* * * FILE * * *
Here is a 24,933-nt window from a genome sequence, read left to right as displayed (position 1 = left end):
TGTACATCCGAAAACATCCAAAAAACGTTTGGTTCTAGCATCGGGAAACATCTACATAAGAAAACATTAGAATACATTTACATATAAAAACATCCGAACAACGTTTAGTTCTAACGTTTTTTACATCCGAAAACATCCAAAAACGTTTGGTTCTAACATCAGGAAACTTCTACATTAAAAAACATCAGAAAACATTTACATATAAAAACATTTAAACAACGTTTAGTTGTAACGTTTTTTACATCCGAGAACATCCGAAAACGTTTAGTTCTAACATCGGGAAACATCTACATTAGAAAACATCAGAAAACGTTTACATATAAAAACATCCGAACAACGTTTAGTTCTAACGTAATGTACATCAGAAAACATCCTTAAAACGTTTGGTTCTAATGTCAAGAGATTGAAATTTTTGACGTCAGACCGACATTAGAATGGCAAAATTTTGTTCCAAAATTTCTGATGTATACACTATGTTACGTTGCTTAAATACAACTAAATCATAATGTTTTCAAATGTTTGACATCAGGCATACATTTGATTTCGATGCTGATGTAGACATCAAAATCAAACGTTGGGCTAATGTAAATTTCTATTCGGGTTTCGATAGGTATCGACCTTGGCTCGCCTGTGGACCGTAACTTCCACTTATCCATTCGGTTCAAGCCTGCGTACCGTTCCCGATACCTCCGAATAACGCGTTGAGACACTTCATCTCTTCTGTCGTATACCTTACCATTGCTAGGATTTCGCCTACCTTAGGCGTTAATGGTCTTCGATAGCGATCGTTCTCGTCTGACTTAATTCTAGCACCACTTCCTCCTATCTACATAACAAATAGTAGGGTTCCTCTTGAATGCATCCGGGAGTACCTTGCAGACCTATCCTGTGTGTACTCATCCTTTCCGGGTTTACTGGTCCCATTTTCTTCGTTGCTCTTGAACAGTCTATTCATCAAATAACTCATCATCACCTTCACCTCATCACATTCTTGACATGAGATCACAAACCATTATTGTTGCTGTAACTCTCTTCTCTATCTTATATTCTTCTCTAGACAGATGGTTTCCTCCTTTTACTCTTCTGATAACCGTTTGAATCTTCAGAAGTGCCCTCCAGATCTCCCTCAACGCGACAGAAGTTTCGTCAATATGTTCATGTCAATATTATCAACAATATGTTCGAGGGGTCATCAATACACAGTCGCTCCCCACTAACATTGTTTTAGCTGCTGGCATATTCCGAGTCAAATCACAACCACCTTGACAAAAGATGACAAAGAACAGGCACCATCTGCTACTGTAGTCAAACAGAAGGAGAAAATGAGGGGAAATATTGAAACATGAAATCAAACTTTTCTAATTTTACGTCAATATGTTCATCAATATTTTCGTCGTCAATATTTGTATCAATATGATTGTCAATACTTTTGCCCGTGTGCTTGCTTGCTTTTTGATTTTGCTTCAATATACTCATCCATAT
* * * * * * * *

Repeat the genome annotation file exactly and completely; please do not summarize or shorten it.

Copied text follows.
Here is a 24,933-nt window from a genome sequence, read left to right as displayed (position 1 = left end):
TGTACATCCGAAAACATCCAAAAAACGTTTGGTTCTAGCATCGGGAAACATCTACATAAGAAAACATTAGAATACATTTACATATAAAAACATCCGAACAACGTTTAGTTCTAACGTTTTTTACATCCGAAAACATCCAAAAACGTTTGGTTCTAACATCAGGAAACTTCTACATTAAAAAACATCAGAAAACATTTACATATAAAAACATTTAAACAACGTTTAGTTGTAACGTTTTTTACATCCGAGAACATCCGAAAACGTTTAGTTCTAACATCGGGAAACATCTACATTAGAAAACATCAGAAAACGTTTACATATAAAAACATCCGAACAACGTTTAGTTCTAACGTAATGTACATCAGAAAACATCCTTAAAACGTTTGGTTCTAATGTCAAGAGATTGAAATTTTTGACGTCAGACCGACATTAGAATGGCAAAATTTTGTTCCAAAATTTCTGATGTATACACTATGTTACGTTGCTTAAATACAACTAAATCATAATGTTTTCAAATGTTTGACATCAGGCATACATTTGATTTCGATGCTGATGTAGACATCAAAATCAAACGTTGGGCTAATGTAAATTTCTATTCGGGTTTCGATAGGTATCGACCTTGGCTCGCCTGTGGACCGTAACTTCCACTTATCCATTCGGTTCAAGCCTGCGTACCGTTCCCGATACCTCCGAATAACGCGTTGAGACACTTCATCTCTTCTGTCGTATACCTTACCATTGCTAGGATTTCGCCTACCTTAGGCGTTAATGGTCTTCGATAGCGATCGTTCTCGTCTGACTTAATTCTAGCACCACTTCCTCCTATCTACATAACAAATAGTAGGGTTCCTCTTGAATGCATCCGGGAGTACCTTGCAGACCTATCCTGTGTGTACTCATCCTTTCCGGGTTTACTGGTCCCATTTTCTTCGTTGCTCTTGAACAGTCTATTCATCAAATAACTCATCATCACCTTCACCTCATCACATTCTTGACATGAGATCACAAACCATTATTGTTGCTGTAACTCTCTTCTCTATCTTATATTCTTCTCTAGACAGATGGTTTCCTCCTTTTACTCTTCTGATAACCGTTTGAATCTTCAGAAGTGCCCTCCAGATCTCCCTCAACGCGACAGAAGTTTCGTCAATATGTTCATGTCAATATTATCAACAATATGTTCGAGGGGTCATCAATACACAGTCGCTCCCCACTAACATTGTTTTAGCTGCTGGCATATTCCGAGTCAAATCACAACCACCTTGACAAAAGATGACAAAGAACAGGCACCATCTGCTACTGTAGTCAAACAGAAGGAGAAAATGAGGGGAAATATTGAAACATGAAATCAAACTTTTCTAATTTTACGTCAATATGTTCATCAATATTTTCGTCGTCAATATTTGTATCAATATGATTGTCAATACTTTTGCCCGTGTGCTTGCTTGCTTTTTGATTTTGCTTCAATATACTCATCCATAT